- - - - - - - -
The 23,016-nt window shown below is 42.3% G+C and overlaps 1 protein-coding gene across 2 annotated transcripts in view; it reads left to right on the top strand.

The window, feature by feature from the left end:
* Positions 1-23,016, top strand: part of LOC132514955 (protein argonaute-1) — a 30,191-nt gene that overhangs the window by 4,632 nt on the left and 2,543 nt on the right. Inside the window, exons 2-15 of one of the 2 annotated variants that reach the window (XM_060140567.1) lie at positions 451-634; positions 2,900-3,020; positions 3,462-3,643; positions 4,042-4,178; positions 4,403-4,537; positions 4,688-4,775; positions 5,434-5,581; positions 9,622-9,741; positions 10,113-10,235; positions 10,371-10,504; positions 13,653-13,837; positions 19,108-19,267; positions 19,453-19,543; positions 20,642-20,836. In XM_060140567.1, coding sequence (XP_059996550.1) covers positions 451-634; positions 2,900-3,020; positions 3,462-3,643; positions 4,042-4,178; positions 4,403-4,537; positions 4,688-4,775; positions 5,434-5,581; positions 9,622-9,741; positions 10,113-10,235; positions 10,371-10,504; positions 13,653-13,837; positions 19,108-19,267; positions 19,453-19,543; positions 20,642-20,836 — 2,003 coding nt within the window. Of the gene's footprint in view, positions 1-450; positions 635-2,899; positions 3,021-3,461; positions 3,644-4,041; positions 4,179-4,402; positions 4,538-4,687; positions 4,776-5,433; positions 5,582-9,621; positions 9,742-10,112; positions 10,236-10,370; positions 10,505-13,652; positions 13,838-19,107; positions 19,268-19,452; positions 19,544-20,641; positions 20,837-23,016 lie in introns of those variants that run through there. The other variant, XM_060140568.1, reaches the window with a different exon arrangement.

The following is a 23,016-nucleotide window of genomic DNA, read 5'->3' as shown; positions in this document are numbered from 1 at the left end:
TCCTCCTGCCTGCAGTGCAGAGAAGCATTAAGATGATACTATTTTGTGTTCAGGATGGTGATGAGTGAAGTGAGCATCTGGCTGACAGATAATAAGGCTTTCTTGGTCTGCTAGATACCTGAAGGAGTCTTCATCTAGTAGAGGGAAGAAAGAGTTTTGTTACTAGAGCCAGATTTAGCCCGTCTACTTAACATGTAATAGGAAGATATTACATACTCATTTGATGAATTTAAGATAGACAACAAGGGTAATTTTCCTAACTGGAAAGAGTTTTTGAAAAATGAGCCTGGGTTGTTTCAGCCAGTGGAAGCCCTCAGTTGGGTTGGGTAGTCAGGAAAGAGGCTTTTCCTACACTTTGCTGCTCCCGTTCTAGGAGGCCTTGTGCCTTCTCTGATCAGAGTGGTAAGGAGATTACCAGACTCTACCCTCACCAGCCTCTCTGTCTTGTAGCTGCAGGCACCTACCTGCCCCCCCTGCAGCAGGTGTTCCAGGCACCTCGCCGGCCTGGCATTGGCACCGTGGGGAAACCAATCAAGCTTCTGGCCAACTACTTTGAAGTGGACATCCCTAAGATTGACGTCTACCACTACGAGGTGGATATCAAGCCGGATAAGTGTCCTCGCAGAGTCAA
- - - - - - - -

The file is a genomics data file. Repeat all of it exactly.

The 23,016-nt window shown below is 42.3% G+C and overlaps 1 protein-coding gene across 2 annotated transcripts in view; it reads left to right on the top strand.

The window, feature by feature from the left end:
* Positions 1-23,016, top strand: part of LOC132514955 (protein argonaute-1) — a 30,191-nt gene that overhangs the window by 4,632 nt on the left and 2,543 nt on the right. Inside the window, exons 2-15 of one of the 2 annotated variants that reach the window (XM_060140567.1) lie at positions 451-634; positions 2,900-3,020; positions 3,462-3,643; positions 4,042-4,178; positions 4,403-4,537; positions 4,688-4,775; positions 5,434-5,581; positions 9,622-9,741; positions 10,113-10,235; positions 10,371-10,504; positions 13,653-13,837; positions 19,108-19,267; positions 19,453-19,543; positions 20,642-20,836. In XM_060140567.1, coding sequence (XP_059996550.1) covers positions 451-634; positions 2,900-3,020; positions 3,462-3,643; positions 4,042-4,178; positions 4,403-4,537; positions 4,688-4,775; positions 5,434-5,581; positions 9,622-9,741; positions 10,113-10,235; positions 10,371-10,504; positions 13,653-13,837; positions 19,108-19,267; positions 19,453-19,543; positions 20,642-20,836 — 2,003 coding nt within the window. Of the gene's footprint in view, positions 1-450; positions 635-2,899; positions 3,021-3,461; positions 3,644-4,041; positions 4,179-4,402; positions 4,538-4,687; positions 4,776-5,433; positions 5,582-9,621; positions 9,742-10,112; positions 10,236-10,370; positions 10,505-13,652; positions 13,838-19,107; positions 19,268-19,452; positions 19,544-20,641; positions 20,837-23,016 lie in introns of those variants that run through there. The other variant, XM_060140568.1, reaches the window with a different exon arrangement.

The following is a 23,016-nucleotide window of genomic DNA, read 5'->3' as shown; positions in this document are numbered from 1 at the left end:
TCCTCCTGCCTGCAGTGCAGAGAAGCATTAAGATGATACTATTTTGTGTTCAGGATGGTGATGAGTGAAGTGAGCATCTGGCTGACAGATAATAAGGCTTTCTTGGTCTGCTAGATACCTGAAGGAGTCTTCATCTAGTAGAGGGAAGAAAGAGTTTTGTTACTAGAGCCAGATTTAGCCCGTCTACTTAACATGTAATAGGAAGATATTACATACTCATTTGATGAATTTAAGATAGACAACAAGGGTAATTTTCCTAACTGGAAAGAGTTTTTGAAAAATGAGCCTGGGTTGTTTCAGCCAGTGGAAGCCCTCAGTTGGGTTGGGTAGTCAGGAAAGAGGCTTTTCCTACACTTTGCTGCTCCCGTTCTAGGAGGCCTTGTGCCTTCTCTGATCAGAGTGGTAAGGAGATTACCAGACTCTACCCTCACCAGCCTCTCTGTCTTGTAGCTGCAGGCACCTACCTGCCCCCCCTGCAGCAGGTGTTCCAGGCACCTCGCCGGCCTGGCATTGGCACCGTGGGGAAACCAATCAAGCTTCTGGCCAACTACTTTGAAGTGGACATCCCTAAGATTGACGTCTACCACTACGAGGTGGATATCAAGCCGGATAAGTGTCCTCGCAGAGTCAA